On 2018/6/17 3:20, Mike Christie wrote:
> Adding Bodo who is working on a alternative approach.
>
> On 06/16/2018 12:22 AM, Christoph Hellwig wrote:
>> On Sat, Jun 16, 2018 at 02:23:10AM +0800, Zhu Lingshan wrote:
>>> These commits and the following intend to implement Persistent
>>> Reservation operations for TCMU devices.
>> Err, hell no.
>>
>> If you are that tightly integrated with the target code that you can
>> implement persistent reservation you need to use kernel code.
>> Everything else just creates a way too complex interface.
> Hey Christoph,
>
> Just wanted to make sure I understood this comment. In Lingshan's
> patches I think he was going to end up calling out to
> userspace/tcmu-runner and there he was going to make ceph calls which
> basically translate PGR operations to ceph requests. Are you saying we
> should just add some kernel module that makes the ceph calls? This would
> then avoid the mess of having the split PGR processing design in this
> patchset?
Hello Mike and Christoph,
Thanks Mike's comment inspired me, if I understand this correctly, it is 
suggested to implement this whole solution in kernel, avoid
  splitting PRG handling in both kernel and userspace, make it not that 
complex. I can try to implement this by sending OSD requests
from kernel side, then we don't need tcmu-runner supporting is, no need 
to use netlink to exchange information with userspace, pure kernel code, 
seems
much more simple. Do you think this may be better?

Thanks,
BR
Zhu Lingshan
>
>
> Also just to make it a little more fun :) There is another person
> working on a completely different design.
>
> Bodo's design is for tcmu only and allows userspace to just handle
> everything. PGR commands and related checks for conflicts are all
> handled in the userspace daemon that is receiving commands from the
> target_core_user kernel module.
>
> The one hiccup is this design requires a change where the I_T Nexus info
> is passed to userspace so it can handle certain PGR registration
> commands correction and also for each command check if a nexus has been
> registered and what reservation there is for it. We could:
>
> 	1. Just pass that info to userspace in each tcmu request.
>
> 	2. Do something like the old kernel tgt code did where when a I_T nexus
> was established in the kernel it sent an event to userspace. Each SCSI
> command passed to userspace had some tag that allowed userspace to match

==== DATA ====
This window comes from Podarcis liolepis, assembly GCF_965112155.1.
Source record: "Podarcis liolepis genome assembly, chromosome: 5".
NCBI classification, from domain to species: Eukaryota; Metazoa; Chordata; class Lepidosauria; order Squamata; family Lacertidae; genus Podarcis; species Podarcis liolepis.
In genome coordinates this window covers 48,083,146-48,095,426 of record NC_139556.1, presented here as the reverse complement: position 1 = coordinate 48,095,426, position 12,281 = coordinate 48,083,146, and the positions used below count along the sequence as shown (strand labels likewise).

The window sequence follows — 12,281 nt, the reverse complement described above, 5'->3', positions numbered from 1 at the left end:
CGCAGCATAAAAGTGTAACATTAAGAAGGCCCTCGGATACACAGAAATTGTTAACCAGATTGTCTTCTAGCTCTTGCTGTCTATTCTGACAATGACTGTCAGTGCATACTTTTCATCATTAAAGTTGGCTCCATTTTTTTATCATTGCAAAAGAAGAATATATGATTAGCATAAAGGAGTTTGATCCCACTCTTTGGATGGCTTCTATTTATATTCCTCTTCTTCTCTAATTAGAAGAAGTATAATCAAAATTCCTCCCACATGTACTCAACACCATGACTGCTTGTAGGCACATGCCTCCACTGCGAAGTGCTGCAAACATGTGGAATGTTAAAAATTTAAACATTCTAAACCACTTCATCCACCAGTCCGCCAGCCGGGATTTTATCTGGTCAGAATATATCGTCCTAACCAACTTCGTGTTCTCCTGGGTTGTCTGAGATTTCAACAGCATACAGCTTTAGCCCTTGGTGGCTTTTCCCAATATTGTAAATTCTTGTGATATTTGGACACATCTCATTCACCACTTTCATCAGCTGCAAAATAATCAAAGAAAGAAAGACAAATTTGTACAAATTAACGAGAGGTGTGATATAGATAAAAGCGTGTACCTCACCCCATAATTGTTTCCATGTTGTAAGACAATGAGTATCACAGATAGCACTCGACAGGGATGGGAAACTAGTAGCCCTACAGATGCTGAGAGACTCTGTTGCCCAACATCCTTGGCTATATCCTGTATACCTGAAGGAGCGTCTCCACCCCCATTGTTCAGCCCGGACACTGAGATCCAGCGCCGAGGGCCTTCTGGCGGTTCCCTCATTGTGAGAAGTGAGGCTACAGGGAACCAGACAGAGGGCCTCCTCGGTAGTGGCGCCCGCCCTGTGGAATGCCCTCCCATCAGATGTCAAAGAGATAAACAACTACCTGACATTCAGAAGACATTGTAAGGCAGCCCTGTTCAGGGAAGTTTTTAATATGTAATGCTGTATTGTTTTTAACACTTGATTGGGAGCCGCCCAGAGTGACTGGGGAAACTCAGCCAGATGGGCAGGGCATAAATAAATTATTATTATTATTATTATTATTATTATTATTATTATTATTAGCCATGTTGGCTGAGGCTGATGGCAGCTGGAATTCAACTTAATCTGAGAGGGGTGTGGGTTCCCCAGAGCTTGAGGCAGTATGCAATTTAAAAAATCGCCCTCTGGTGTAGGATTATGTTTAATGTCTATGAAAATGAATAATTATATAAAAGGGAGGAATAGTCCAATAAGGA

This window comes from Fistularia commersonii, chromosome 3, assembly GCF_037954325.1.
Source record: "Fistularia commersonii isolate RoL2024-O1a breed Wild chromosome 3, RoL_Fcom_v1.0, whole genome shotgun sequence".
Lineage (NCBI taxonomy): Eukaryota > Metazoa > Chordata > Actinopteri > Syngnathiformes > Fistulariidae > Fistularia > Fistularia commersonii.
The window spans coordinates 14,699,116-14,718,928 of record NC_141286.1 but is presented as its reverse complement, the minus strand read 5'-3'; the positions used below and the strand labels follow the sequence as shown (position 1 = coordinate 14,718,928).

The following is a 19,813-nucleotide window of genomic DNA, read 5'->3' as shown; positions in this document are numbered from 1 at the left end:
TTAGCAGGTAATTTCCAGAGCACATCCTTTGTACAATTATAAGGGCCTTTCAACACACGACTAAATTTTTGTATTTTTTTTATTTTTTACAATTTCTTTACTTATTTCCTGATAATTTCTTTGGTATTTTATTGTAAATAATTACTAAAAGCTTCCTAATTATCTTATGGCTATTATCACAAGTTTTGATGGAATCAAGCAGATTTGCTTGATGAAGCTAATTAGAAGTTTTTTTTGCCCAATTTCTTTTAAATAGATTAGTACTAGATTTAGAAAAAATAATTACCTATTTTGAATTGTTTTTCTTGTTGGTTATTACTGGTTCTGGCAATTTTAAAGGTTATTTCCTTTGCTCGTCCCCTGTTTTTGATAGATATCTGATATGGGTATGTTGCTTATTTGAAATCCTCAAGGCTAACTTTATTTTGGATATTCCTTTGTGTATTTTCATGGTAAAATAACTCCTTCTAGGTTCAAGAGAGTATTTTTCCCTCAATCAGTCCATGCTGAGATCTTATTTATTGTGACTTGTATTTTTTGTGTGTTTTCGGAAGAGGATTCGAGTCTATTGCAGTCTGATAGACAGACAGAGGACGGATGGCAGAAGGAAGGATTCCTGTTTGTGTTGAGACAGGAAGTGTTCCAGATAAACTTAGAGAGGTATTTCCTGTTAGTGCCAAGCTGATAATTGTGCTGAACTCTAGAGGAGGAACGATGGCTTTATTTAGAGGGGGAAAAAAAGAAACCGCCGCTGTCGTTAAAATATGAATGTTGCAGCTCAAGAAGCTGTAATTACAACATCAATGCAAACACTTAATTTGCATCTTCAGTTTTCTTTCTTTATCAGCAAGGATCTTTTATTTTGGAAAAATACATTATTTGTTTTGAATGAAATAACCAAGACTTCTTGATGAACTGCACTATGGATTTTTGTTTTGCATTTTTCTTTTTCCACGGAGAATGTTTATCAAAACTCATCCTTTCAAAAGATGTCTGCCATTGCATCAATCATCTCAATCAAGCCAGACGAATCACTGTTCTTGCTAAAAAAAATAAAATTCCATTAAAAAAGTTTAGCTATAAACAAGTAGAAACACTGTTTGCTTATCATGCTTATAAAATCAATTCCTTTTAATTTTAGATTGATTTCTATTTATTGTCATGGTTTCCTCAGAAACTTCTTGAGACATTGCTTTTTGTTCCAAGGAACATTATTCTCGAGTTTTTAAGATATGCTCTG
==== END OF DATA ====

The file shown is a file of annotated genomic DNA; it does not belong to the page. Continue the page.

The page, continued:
> the tag with the I_T Nexus.
>

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Christoph Hellwig June 18, 2018, 11:09 a.m. UTC | #8
On Sat, Jun 16, 2018 at 02:20:12PM -0500, Mike Christie wrote:
> Just wanted to make sure I understood this comment. In Lingshan's
> patches I think he was going to end up calling out to
> userspace/tcmu-runner and there he was going to make ceph calls which
> basically translate PGR operations to ceph requests. Are you saying we
> should just add some kernel module that makes the ceph calls? This would
> then avoid the mess of having the split PGR processing design in this
> patchset?

Yes.
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Christoph Hellwig June 18, 2018, 11:10 a.m. UTC | #9
On Sat, Jun 16, 2018 at 02:25:47PM -0500, Mike Christie wrote:
> > Just wanted to make sure I understood this comment. In Lingshan's
> > patches I think he was going to end up calling out to
> > userspace/tcmu-runner and there he was going to make ceph calls which
> > basically translate PGR operations to ceph requests. Are you saying we
> > should just add some kernel module that makes the ceph calls? This would
> > then avoid the mess of having the split PGR processing design in this
> > patchset?
> 
> Oh yeah, I meant to also ask if I understood you correctly above, then
> did you also just want us to add the target_core_rbd module that did
> READ/WRITE/VAAI commands too?

In general I'd prefer to have generic APIs for it so that we could
also front an NVMe target with the same ceph backend.  But we can
at least get that work started this way, and I'll look into helping
with a proper API.
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Christoph Hellwig June 18, 2018, 11:12 a.m. UTC | #10
On Sun, Jun 17, 2018 at 12:40:56PM +0800, Zhu Lingshan wrote:
> Hello Mike and Christoph,
> Thanks Mike's comment inspired me, if I understand this correctly, it is
> suggested to implement this whole solution in kernel, avoid
>  splitting PRG handling in both kernel and userspace, make it not that
> complex. I can try to implement this by sending OSD requests
> from kernel side, then we don't need tcmu-runner supporting is, no need to
> use netlink to exchange information with userspace, pure kernel code, seems
> much more simple. Do you think this may be better?

Yes.  And SuSE actually ships such a backend (originally writen by